Cannon Spike, originally released in Japan as Gunspike (ガンスパイク, Gansupaiku), is a multi-directional shooter arcade game released in 2000 by Psikyo and later in the same year for the Dreamcast by Capcom. It uses Capcom-designed characters and runs on Sega’s Naomi Hardware. Cannon Spike is similar to games like Smash TV and Capcom’s Commando, although with primary focus on boss fighting. Cannon Spike is noted as the last game released for Dreamcast in Europe, published by Bigben Interactive and exclusively sold at retail in Game outlets.
The international name of Cannon Spike is the name of a trademark attack performed by Cammy, a character from the Street Fighter series of video games and one of the protagonists of this title.
The game’s playable characters, which come from a range of Capcom games, include:
- Arthur from Ghosts ‘n Goblins
- Baby Bonnie Hood (or Bulleta in Japan) from Darkstalkers (hidden character)
- Cammy from the Street Fighter II series
- Charlie (or Nash in Japan) from the Street Fighter Alpha series
- Mega Man (or Rockman in Japan) from the Mega Man series (hidden character)
- Shiba Shintaro from Three Wonders
One other character, Simone, was made specifically for the game and has not been featured in any game since. Simone shares a few similarities with another Capcom character, Linn Kurosawa, from Alien vs. Predator. Vega appears as an enemy character, named Fallen Balrog or Revenger Balrog in all regions.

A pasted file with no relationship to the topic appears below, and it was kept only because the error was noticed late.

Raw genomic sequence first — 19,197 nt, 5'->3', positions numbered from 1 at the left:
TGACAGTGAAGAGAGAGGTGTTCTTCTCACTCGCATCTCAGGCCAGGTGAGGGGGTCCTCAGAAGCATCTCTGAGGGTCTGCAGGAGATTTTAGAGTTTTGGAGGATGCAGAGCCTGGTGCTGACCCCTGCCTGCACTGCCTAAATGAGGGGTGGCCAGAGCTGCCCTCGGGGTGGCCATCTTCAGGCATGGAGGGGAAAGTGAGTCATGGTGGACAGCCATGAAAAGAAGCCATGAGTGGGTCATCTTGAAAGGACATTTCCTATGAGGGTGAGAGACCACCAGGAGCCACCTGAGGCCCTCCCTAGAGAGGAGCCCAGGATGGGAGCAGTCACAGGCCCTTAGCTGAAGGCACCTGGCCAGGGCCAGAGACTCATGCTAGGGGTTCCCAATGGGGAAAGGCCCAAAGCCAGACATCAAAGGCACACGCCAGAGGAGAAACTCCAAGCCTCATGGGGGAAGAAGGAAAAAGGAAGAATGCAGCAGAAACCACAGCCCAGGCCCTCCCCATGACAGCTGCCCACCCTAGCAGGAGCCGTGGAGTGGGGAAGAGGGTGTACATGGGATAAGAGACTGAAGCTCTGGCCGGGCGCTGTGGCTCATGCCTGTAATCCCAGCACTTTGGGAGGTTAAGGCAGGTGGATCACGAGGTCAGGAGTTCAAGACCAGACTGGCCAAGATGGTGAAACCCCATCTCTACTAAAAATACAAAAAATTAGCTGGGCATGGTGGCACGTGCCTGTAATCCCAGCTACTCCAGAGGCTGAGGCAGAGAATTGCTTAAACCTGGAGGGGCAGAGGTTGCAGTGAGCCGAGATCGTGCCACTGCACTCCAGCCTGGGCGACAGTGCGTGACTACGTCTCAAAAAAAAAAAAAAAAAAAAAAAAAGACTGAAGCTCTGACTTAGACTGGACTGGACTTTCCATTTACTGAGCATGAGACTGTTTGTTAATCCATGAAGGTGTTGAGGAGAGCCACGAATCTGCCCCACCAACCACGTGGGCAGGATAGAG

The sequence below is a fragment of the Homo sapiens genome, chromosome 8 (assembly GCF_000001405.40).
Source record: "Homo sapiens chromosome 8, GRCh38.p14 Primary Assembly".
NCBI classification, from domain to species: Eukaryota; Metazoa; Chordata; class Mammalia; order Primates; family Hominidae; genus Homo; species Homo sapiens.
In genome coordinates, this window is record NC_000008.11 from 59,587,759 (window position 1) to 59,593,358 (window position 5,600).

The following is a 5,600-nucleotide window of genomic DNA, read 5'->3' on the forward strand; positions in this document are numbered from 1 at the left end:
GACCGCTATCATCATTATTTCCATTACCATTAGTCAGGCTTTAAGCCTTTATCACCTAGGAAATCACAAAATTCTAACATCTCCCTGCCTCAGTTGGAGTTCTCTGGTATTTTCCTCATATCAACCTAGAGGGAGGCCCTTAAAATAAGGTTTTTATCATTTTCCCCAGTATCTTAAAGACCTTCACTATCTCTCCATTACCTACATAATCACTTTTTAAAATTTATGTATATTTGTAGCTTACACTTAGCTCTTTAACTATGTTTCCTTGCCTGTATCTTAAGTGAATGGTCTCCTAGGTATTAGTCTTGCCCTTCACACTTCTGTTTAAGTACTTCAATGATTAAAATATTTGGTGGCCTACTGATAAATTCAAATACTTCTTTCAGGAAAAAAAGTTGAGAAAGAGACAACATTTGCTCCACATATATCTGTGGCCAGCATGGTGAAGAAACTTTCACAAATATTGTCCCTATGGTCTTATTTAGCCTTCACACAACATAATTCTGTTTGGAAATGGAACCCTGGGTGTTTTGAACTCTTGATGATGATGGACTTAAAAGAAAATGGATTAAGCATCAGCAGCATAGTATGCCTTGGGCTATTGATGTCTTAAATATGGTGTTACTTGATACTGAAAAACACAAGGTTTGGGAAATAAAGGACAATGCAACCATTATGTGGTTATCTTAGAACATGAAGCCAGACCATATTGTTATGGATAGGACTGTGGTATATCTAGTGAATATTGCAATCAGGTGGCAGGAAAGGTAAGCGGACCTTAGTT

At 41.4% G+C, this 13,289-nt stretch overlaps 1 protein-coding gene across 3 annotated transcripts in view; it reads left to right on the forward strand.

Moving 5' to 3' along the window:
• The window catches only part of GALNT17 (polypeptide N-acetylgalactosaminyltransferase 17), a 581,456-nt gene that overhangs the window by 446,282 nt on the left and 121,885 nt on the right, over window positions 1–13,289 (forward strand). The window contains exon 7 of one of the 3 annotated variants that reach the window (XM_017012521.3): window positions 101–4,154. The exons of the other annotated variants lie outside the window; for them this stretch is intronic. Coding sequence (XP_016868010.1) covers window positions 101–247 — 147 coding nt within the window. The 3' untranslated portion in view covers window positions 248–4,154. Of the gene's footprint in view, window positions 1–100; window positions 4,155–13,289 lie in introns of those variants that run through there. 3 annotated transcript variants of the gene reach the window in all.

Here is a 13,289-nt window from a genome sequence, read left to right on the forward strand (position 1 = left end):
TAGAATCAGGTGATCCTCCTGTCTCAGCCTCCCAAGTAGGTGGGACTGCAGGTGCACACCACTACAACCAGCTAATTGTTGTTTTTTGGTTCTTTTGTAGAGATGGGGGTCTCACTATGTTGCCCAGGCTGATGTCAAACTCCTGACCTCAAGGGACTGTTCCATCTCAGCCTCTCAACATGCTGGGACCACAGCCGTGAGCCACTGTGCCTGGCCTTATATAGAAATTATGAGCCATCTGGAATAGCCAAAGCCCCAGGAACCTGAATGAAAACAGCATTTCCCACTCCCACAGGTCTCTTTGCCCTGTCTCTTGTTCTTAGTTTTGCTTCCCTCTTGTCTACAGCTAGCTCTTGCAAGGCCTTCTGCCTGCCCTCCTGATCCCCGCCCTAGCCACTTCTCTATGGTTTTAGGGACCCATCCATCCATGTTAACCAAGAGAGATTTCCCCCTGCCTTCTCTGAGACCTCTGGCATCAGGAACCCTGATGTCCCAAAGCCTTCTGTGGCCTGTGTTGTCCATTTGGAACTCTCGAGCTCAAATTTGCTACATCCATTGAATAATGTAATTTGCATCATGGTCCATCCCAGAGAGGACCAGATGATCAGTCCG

In its arcade incarnation, the game is played using a joystick and three buttons; Mark (used to lock onto a targeted enemy), Shoot, and Attack (a close-range strike, usually more powerful or with greater knock-back compared to ordinary shooting.) In addition to these basic commands, each character also has a ranged special attack (unleashed by pressing Shoot and Attack simultaneously), a close-range special (Mark and Attack simultaneously), and a super special (all three buttons simultaneously). The use of the super special requires a Special Token, occasionally dropped by a defeated enemy and always dropped by a defeated ally in 2-player mode.
The Dreamcast version received “average” reviews according to the review aggregation website Metacritic. In Japan, Famitsu gave it a score of 30 out of 40. Game Informer gave it an average review, over two months before its U.S. release.